It’s incredibly difficult to sell a unit without a balcony — and outdoor space to enjoy with friends and family is at the top of many buyers’ wish lists.
But too often balconies are poorly designed and end up being little more than outdoor storage space. And since they’re expensive to build, they become a burden rather than an asset.
A balcony can add aesthetic value to your house’s facade while providing extra space and outdoor areas to the home. Balconies resemble decks, though they differ in a few key areas. While decks connect with the ground via pillars, balconies attach only to the side of a building. Balconies also generally take up less space than decks. The process of building a balcony begins with planning and continues to the construction phase.
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How They’re Built
These days, the vast majority of balconies are made from steel and concrete, with a smaller percentage of wooden structures represented in the mix. There are two kinds of concrete balconies: continuous slab, which is simply an extension of a building’s concrete floor slab and those that are constructed from steel frames that are mounted to the structure. Steel planks extend from the building’s frame and are then filled with concrete. On both types of balconies, railings are added after initial construction and are either embedded into the concrete of the balcony or surface mounted.
Types of methods of fixing Balcony structures
How do you choose the correct method to fix a balcony to your structure and what are the advantages of each option.
These are balconies constructed in a manner so that the balcony protrudes from the face of the building without any visible supports other than the fixing to the face of the building. The weight and imposed loads are supported by cantilevering the structure off the wall. These balconies will not need or have gallow brackets or chains. This type of balcony, while possessing the most aesthetic result, will require to be designed in advance and will impose larger point loads on the building. This type of balcony cannot be added on but must be predesigned.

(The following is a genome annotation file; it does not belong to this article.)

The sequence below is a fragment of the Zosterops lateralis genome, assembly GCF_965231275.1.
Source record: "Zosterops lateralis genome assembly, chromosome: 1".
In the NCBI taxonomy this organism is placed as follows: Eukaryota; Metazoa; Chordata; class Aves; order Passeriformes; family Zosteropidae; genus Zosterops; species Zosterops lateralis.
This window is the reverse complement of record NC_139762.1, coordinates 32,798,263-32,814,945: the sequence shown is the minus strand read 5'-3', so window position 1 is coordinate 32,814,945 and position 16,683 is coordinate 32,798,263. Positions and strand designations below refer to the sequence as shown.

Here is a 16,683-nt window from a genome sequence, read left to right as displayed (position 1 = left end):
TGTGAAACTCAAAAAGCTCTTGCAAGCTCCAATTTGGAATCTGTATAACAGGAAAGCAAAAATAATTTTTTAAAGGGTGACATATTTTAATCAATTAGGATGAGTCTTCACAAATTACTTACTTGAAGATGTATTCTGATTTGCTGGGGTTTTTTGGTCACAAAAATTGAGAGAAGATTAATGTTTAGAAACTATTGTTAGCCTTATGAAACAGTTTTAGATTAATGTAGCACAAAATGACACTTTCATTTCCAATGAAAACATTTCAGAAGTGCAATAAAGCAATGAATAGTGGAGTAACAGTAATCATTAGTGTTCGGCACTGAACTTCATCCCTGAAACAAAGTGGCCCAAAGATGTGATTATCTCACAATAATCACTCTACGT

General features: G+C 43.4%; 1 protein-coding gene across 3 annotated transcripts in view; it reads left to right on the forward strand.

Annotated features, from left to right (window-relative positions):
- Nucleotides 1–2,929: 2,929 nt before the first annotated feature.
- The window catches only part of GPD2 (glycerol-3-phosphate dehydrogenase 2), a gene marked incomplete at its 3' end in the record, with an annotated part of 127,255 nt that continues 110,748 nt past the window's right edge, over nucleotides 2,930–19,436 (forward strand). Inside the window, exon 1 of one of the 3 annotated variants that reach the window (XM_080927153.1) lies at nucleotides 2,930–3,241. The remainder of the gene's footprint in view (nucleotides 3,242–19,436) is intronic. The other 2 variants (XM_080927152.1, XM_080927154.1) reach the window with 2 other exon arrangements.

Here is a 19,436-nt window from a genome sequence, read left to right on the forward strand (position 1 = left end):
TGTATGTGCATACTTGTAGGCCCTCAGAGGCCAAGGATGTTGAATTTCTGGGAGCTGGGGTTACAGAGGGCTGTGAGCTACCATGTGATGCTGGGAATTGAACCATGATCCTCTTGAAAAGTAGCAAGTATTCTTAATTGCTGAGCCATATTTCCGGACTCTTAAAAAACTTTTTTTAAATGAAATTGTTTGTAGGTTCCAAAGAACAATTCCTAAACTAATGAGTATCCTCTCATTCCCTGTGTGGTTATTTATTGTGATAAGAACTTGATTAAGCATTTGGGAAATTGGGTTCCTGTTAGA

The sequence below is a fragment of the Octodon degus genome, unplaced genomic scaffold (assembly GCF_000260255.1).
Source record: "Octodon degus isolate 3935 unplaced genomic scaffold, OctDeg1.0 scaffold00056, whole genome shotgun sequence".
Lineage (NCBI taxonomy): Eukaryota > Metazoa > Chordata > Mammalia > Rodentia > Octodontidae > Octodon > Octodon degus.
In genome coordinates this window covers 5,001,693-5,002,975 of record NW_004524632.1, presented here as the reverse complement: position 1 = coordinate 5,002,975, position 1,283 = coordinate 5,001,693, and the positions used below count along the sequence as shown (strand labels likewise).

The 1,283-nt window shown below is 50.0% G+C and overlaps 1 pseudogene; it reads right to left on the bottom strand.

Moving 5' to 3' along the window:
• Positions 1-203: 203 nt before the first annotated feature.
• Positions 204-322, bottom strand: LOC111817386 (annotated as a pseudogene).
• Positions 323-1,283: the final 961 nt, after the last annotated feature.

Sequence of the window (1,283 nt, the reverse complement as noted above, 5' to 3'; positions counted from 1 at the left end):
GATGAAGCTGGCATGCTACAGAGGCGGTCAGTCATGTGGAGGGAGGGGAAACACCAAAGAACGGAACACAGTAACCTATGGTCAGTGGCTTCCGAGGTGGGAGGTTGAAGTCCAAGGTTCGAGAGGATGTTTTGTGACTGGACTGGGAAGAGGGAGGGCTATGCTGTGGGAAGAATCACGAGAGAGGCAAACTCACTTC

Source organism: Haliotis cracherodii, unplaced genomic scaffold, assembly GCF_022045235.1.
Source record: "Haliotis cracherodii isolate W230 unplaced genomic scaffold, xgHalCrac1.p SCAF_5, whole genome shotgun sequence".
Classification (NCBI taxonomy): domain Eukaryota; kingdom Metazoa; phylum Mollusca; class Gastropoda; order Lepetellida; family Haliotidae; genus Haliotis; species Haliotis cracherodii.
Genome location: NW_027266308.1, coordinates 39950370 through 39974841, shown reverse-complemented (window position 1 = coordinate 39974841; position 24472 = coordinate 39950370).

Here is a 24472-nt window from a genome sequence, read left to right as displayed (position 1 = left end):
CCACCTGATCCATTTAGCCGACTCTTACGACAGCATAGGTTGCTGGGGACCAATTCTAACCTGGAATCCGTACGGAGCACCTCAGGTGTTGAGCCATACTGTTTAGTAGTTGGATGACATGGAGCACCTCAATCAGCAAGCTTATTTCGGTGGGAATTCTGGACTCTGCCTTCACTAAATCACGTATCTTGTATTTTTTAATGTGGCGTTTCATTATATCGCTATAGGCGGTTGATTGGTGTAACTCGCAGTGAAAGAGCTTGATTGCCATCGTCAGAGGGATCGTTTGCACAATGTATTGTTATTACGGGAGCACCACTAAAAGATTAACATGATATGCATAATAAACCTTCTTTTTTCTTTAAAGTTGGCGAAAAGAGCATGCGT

There are various ways to cantilever a balcony. In today’s building, another important factor that must be taken into account, particularly when using a steel balcony, is thermal bridging (conductivity). To meet U values and part L, there must be a thermal “break” created. To overcome this, there are several companies offering “Thermal break” balcony joints in the market, or a break is created using two steel balcony connection plates with a HDPE (high-density polyethylene) sandwiched between them.
Timber joists are an excellent solution and can be properly cantilevered by leaving a third of the joist protruding from the face of the building as their thermal conductivity is very low.
Concrete is also a popular structure, but again the thermal conductivity is a key issue in the use of this material.
Cantilevered balconies are usually made to a maximum of 1500-1800mm depth. Beyond these depths, the forces grow and require much more technical solutions. The smaller the depth, the less movement you can expect. Being cantilevered members, they will always have a bit of movement and “bounce”. This can sometimes make the balcony users uncomfortable.
Another form of supporting the balcony structure is using stainless steel cables that fix to the walls and “hang” the balcony or balconies. The balcony sits perpendicular to the building, a steel cable fixed to the edge of the balcony, and a large plate is connected to the building at 45 degrees. The fixing at the wall makes maximum use of the bolt strength as it is using fifty per cent “shear” and fifty per cent “pull out” forces.
This is a very aesthetic solution but is less common.
Stacked balconies or balconies on pillars
This is the most popular type of balcony structure, mainly because of the simplicity of implementation and the minimal load implications on the building. It is a separate structure to the building and on occasions is not even connected structurally. The balcony structure is supported using vertical pillars or posts. The weight of the balcony or balconies (if stacked on top of each other) is supported by these pillars and transferred to the ground where concrete pads are usually cast. The size of these pillars is a derivative of the size, weight and number of balconies stacked on top.
This solution has an aesthetic compromise of seeing vertical pillars but is usually chosen for the structural simplicity and ease of implementation.
Tips for designing balconies that people will use
A balcony that’s exposed to a noisy street will only be used for short times, and a minimal standing balcony will suffice. If, however, the street is busy with pedestrian activity, people can enjoy it in spite of the noise, and a large balcony is warranted.
Cut down on the wind.
People won’t want to use a windy balcony, but high floors are usually exposed to strong winds. To cut down on wind impact, build recessed balconies (balconies set in the surrounding wall), or protect the sides of cantilevered balconies with full height glass. When this isn’t enough, balconies can be made almost fully enclosed.